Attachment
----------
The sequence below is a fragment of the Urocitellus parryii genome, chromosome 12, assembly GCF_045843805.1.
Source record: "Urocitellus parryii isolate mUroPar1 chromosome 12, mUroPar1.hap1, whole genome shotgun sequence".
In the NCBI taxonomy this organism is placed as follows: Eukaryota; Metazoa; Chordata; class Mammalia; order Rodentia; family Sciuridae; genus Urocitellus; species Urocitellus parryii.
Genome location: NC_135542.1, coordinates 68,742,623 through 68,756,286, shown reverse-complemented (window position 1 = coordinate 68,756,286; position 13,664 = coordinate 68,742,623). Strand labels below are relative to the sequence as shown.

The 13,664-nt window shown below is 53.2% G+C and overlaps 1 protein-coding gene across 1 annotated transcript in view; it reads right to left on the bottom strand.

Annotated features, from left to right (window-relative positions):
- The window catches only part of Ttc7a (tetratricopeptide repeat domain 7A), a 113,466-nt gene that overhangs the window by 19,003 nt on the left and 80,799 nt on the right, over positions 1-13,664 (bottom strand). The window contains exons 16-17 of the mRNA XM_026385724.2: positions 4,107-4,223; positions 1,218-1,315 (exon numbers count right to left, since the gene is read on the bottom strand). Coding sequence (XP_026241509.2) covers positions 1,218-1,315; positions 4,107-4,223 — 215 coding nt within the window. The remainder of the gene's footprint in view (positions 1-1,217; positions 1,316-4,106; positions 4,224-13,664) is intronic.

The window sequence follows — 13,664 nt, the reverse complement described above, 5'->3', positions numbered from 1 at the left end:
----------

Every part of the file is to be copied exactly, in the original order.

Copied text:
The sequence below is a fragment of the Urocitellus parryii genome, chromosome 12, assembly GCF_045843805.1.
Source record: "Urocitellus parryii isolate mUroPar1 chromosome 12, mUroPar1.hap1, whole genome shotgun sequence".
In the NCBI taxonomy this organism is placed as follows: Eukaryota; Metazoa; Chordata; class Mammalia; order Rodentia; family Sciuridae; genus Urocitellus; species Urocitellus parryii.
Genome location: NC_135542.1, coordinates 68,742,623 through 68,756,286, shown reverse-complemented (window position 1 = coordinate 68,756,286; position 13,664 = coordinate 68,742,623). Strand labels below are relative to the sequence as shown.

The 13,664-nt window shown below is 53.2% G+C and overlaps 1 protein-coding gene across 1 annotated transcript in view; it reads right to left on the bottom strand.

Annotated features, from left to right (window-relative positions):
- The window catches only part of Ttc7a (tetratricopeptide repeat domain 7A), a 113,466-nt gene that overhangs the window by 19,003 nt on the left and 80,799 nt on the right, over positions 1-13,664 (bottom strand). The window contains exons 16-17 of the mRNA XM_026385724.2: positions 4,107-4,223; positions 1,218-1,315 (exon numbers count right to left, since the gene is read on the bottom strand). Coding sequence (XP_026241509.2) covers positions 1,218-1,315; positions 4,107-4,223 — 215 coding nt within the window. The remainder of the gene's footprint in view (positions 1-1,217; positions 1,316-4,106; positions 4,224-13,664) is intronic.

The window sequence follows — 13,664 nt, the reverse complement described above, 5'->3', positions numbered from 1 at the left end: